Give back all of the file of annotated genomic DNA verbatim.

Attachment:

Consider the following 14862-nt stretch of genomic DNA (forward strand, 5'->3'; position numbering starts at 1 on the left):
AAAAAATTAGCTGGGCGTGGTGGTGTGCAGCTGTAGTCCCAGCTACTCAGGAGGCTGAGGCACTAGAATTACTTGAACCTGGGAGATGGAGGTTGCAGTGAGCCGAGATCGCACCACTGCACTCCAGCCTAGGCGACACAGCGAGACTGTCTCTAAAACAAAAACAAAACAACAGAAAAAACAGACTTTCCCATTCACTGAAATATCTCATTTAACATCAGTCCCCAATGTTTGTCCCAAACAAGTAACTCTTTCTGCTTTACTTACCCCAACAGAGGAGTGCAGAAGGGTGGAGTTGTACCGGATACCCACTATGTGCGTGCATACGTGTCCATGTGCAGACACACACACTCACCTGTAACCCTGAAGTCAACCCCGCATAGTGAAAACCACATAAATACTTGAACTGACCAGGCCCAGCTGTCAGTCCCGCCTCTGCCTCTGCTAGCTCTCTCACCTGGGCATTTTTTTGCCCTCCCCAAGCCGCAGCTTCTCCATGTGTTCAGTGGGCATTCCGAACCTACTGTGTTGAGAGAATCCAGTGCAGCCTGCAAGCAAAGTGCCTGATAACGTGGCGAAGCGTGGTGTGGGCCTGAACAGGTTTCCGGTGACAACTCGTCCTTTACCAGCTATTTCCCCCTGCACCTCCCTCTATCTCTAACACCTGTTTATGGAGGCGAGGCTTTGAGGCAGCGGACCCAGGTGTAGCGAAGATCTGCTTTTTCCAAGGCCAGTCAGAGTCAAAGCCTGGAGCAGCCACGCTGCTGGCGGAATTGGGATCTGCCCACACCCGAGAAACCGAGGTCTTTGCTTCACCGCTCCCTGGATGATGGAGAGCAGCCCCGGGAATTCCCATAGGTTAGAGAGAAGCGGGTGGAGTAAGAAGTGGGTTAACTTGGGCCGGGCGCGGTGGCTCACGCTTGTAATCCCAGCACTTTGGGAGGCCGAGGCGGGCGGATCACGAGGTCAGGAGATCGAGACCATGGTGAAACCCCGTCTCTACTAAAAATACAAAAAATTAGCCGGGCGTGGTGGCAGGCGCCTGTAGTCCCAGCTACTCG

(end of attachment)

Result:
Consider the following 14862-nt stretch of genomic DNA (forward strand, 5'->3'; position numbering starts at 1 on the left):
AAAAAATTAGCTGGGCGTGGTGGTGTGCAGCTGTAGTCCCAGCTACTCAGGAGGCTGAGGCACTAGAATTACTTGAACCTGGGAGATGGAGGTTGCAGTGAGCCGAGATCGCACCACTGCACTCCAGCCTAGGCGACACAGCGAGACTGTCTCTAAAACAAAAACAAAACAACAGAAAAAACAGACTTTCCCATTCACTGAAATATCTCATTTAACATCAGTCCCCAATGTTTGTCCCAAACAAGTAACTCTTTCTGCTTTACTTACCCCAACAGAGGAGTGCAGAAGGGTGGAGTTGTACCGGATACCCACTATGTGCGTGCATACGTGTCCATGTGCAGACACACACACTCACCTGTAACCCTGAAGTCAACCCCGCATAGTGAAAACCACATAAATACTTGAACTGACCAGGCCCAGCTGTCAGTCCCGCCTCTGCCTCTGCTAGCTCTCTCACCTGGGCATTTTTTTGCCCTCCCCAAGCCGCAGCTTCTCCATGTGTTCAGTGGGCATTCCGAACCTACTGTGTTGAGAGAATCCAGTGCAGCCTGCAAGCAAAGTGCCTGATAACGTGGCGAAGCGTGGTGTGGGCCTGAACAGGTTTCCGGTGACAACTCGTCCTTTACCAGCTATTTCCCCCTGCACCTCCCTCTATCTCTAACACCTGTTTATGGAGGCGAGGCTTTGAGGCAGCGGACCCAGGTGTAGCGAAGATCTGCTTTTTCCAAGGCCAGTCAGAGTCAAAGCCTGGAGCAGCCACGCTGCTGGCGGAATTGGGATCTGCCCACACCCGAGAAACCGAGGTCTTTGCTTCACCGCTCCCTGGATGATGGAGAGCAGCCCCGGGAATTCCCATAGGTTAGAGAGAAGCGGGTGGAGTAAGAAGTGGGTTAACTTGGGCCGGGCGCGGTGGCTCACGCTTGTAATCCCAGCACTTTGGGAGGCCGAGGCGGGCGGATCACGAGGTCAGGAGATCGAGACCATGGTGAAACCCCGTCTCTACTAAAAATACAAAAAATTAGCCGGGCGTGGTGGCAGGCGCCTGTAGTCCCAGCTACTCG